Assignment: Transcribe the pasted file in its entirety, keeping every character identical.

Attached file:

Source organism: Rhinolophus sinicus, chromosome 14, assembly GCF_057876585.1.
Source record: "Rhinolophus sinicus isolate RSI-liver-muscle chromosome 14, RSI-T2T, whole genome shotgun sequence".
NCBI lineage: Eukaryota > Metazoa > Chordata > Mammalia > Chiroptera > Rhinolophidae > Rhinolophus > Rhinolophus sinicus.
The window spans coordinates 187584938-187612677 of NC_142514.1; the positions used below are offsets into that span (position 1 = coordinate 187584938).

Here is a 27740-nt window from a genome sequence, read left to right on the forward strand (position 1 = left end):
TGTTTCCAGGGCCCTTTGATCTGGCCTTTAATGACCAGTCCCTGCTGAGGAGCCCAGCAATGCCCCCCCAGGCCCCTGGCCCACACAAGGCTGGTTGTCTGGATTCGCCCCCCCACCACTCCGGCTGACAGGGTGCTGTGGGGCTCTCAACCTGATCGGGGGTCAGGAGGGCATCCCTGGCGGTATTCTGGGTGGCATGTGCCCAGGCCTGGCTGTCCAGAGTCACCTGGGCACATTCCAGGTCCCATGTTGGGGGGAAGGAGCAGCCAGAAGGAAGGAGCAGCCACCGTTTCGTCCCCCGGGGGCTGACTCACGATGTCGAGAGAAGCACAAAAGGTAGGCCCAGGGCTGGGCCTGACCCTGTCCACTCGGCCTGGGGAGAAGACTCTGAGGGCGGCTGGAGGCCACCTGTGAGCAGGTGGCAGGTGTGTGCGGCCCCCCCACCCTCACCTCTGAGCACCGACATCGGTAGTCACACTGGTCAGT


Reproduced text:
Source organism: Rhinolophus sinicus, chromosome 14, assembly GCF_057876585.1.
Source record: "Rhinolophus sinicus isolate RSI-liver-muscle chromosome 14, RSI-T2T, whole genome shotgun sequence".
NCBI lineage: Eukaryota > Metazoa > Chordata > Mammalia > Chiroptera > Rhinolophidae > Rhinolophus > Rhinolophus sinicus.
The window spans coordinates 187584938-187612677 of NC_142514.1; the positions used below are offsets into that span (position 1 = coordinate 187584938).

Here is a 27740-nt window from a genome sequence, read left to right on the forward strand (position 1 = left end):
TGTTTCCAGGGCCCTTTGATCTGGCCTTTAATGACCAGTCCCTGCTGAGGAGCCCAGCAATGCCCCCCCAGGCCCCTGGCCCACACAAGGCTGGTTGTCTGGATTCGCCCCCCCACCACTCCGGCTGACAGGGTGCTGTGGGGCTCTCAACCTGATCGGGGGTCAGGAGGGCATCCCTGGCGGTATTCTGGGTGGCATGTGCCCAGGCCTGGCTGTCCAGAGTCACCTGGGCACATTCCAGGTCCCATGTTGGGGGGAAGGAGCAGCCAGAAGGAAGGAGCAGCCACCGTTTCGTCCCCCGGGGGCTGACTCACGATGTCGAGAGAAGCACAAAAGGTAGGCCCAGGGCTGGGCCTGACCCTGTCCACTCGGCCTGGGGAGAAGACTCTGAGGGCGGCTGGAGGCCACCTGTGAGCAGGTGGCAGGTGTGTGCGGCCCCCCCACCCTCACCTCTGAGCACCGACATCGGTAGTCACACTGGTCAGT